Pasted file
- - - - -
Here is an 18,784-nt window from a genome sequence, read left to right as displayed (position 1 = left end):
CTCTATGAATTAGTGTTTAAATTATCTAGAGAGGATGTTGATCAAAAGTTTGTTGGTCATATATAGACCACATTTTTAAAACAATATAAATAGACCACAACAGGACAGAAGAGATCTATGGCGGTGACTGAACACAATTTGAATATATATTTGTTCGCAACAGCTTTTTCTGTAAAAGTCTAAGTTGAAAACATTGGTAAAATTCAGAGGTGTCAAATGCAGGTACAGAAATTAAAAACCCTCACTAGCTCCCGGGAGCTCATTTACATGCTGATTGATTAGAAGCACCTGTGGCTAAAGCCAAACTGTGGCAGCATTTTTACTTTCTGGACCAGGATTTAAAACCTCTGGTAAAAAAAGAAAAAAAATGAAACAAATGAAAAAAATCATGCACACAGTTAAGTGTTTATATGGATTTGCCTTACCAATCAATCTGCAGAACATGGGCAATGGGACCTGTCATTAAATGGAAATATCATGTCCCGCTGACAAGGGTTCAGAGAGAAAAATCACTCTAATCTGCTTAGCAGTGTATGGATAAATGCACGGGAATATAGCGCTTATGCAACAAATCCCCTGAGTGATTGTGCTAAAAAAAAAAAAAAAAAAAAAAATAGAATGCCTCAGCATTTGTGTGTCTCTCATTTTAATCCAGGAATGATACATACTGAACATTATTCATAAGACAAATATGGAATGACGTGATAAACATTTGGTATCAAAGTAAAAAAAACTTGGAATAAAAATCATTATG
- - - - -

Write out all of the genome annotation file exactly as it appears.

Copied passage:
Here is an 18,784-nt window from a genome sequence, read left to right as displayed (position 1 = left end):
CTCTATGAATTAGTGTTTAAATTATCTAGAGAGGATGTTGATCAAAAGTTTGTTGGTCATATATAGACCACATTTTTAAAACAATATAAATAGACCACAACAGGACAGAAGAGATCTATGGCGGTGACTGAACACAATTTGAATATATATTTGTTCGCAACAGCTTTTTCTGTAAAAGTCTAAGTTGAAAACATTGGTAAAATTCAGAGGTGTCAAATGCAGGTACAGAAATTAAAAACCCTCACTAGCTCCCGGGAGCTCATTTACATGCTGATTGATTAGAAGCACCTGTGGCTAAAGCCAAACTGTGGCAGCATTTTTACTTTCTGGACCAGGATTTAAAACCTCTGGTAAAAAAAGAAAAAAAATGAAACAAATGAAAAAAATCATGCACACAGTTAAGTGTTTATATGGATTTGCCTTACCAATCAATCTGCAGAACATGGGCAATGGGACCTGTCATTAAATGGAAATATCATGTCCCGCTGACAAGGGTTCAGAGAGAAAAATCACTCTAATCTGCTTAGCAGTGTATGGATAAATGCACGGGAATATAGCGCTTATGCAACAAATCCCCTGAGTGATTGTGCTAAAAAAAAAAAAAAAAAAAAAAATAGAATGCCTCAGCATTTGTGTGTCTCTCATTTTAATCCAGGAATGATACATACTGAACATTATTCATAAGACAAATATGGAATGACGTGATAAACATTTGGTATCAAAGTAAAAAAAACTTGGAATAAAAATCATTATG